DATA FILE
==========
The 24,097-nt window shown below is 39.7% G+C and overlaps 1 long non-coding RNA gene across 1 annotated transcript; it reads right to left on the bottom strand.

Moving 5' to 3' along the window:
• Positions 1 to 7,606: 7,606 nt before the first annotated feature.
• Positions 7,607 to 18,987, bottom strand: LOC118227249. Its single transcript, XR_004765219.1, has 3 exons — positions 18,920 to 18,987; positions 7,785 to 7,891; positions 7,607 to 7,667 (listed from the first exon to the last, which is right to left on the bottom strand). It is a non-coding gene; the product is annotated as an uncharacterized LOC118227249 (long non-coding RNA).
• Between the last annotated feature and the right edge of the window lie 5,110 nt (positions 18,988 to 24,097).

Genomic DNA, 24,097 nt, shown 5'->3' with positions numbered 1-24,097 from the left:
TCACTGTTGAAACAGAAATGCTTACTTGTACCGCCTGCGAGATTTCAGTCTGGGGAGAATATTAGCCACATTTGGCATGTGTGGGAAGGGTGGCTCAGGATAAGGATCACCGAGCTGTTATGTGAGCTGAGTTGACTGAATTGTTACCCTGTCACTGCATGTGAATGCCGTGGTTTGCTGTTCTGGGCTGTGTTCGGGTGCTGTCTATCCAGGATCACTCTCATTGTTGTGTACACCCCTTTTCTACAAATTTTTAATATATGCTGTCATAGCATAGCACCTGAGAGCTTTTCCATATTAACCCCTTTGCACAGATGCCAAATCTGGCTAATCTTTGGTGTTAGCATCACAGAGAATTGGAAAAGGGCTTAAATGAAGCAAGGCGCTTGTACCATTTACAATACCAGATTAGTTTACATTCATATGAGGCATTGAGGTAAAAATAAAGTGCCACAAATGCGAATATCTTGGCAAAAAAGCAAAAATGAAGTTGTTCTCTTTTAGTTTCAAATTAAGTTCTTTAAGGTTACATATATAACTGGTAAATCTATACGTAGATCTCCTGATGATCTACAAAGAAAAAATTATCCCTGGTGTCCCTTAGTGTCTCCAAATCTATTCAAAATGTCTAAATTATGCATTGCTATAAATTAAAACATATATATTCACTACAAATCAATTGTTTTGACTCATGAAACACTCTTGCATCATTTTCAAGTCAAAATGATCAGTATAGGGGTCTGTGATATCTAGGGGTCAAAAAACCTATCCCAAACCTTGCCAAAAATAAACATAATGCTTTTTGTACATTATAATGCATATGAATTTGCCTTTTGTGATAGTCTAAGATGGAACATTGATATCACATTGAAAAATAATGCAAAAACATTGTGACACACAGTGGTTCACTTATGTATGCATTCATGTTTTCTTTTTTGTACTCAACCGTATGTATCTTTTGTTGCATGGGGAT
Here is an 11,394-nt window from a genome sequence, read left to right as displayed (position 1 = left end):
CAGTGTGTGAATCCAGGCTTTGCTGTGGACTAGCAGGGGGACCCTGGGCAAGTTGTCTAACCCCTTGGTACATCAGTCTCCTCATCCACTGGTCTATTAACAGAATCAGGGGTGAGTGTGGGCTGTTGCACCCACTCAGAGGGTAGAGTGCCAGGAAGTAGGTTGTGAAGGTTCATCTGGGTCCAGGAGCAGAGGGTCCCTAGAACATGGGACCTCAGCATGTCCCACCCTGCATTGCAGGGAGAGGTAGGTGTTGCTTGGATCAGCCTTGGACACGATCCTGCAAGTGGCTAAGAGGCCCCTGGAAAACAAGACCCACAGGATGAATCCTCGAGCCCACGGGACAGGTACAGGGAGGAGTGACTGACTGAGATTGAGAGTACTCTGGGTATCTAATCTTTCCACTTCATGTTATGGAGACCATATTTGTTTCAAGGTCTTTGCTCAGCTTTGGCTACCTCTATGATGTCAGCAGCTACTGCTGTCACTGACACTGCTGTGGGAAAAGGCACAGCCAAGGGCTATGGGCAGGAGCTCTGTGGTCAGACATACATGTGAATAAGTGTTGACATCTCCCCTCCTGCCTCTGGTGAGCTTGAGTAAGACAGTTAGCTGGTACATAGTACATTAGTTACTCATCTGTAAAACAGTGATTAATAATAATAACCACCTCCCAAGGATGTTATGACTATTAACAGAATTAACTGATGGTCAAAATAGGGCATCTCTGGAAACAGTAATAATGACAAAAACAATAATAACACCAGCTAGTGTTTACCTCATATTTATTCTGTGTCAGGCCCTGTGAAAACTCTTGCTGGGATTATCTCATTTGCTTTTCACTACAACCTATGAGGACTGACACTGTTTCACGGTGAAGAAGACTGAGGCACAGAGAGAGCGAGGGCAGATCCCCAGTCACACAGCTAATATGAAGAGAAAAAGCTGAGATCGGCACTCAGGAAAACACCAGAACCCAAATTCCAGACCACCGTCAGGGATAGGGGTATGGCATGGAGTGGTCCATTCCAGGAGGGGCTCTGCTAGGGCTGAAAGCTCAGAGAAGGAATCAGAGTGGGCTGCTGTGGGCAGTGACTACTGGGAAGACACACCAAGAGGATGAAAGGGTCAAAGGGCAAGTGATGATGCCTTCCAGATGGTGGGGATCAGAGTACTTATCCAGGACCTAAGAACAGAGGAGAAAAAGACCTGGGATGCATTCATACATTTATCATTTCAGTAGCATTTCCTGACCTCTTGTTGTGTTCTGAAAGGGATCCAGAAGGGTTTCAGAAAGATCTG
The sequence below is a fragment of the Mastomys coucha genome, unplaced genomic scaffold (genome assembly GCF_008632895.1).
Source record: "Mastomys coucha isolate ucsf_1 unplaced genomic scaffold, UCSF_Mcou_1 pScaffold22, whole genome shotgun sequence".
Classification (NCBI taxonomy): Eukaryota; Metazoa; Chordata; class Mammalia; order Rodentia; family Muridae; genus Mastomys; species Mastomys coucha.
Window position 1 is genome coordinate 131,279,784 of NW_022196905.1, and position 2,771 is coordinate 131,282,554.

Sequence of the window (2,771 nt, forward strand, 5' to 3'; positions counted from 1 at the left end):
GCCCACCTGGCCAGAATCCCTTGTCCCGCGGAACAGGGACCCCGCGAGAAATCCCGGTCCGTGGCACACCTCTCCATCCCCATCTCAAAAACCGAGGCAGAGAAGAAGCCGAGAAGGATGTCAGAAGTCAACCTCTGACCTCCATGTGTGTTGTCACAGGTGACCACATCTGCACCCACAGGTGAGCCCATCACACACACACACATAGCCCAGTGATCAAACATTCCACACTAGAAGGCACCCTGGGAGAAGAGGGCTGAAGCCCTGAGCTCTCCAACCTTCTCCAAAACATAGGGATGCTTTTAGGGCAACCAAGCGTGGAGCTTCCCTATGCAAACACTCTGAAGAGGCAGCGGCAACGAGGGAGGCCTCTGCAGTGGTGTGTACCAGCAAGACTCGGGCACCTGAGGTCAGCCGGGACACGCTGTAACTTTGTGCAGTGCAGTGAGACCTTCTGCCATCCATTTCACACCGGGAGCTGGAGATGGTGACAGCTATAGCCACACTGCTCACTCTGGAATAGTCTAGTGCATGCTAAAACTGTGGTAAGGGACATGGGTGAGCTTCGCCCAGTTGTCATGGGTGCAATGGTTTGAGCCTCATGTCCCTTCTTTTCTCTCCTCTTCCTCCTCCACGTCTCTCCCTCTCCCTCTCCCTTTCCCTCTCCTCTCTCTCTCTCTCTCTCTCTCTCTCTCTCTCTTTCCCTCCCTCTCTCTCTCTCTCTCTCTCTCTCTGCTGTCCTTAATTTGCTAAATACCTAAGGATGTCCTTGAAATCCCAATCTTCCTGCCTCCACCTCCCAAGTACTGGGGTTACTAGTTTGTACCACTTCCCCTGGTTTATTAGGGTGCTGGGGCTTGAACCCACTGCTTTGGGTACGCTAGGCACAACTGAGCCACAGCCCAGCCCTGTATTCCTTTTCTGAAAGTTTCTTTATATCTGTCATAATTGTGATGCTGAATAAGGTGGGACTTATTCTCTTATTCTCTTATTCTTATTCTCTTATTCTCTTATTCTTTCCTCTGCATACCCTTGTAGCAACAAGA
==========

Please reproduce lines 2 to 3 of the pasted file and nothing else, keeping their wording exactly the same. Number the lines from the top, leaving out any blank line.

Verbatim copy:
Moving 5' to 3' along the window:
• Positions 1 to 7,606: 7,606 nt before the first annotated feature.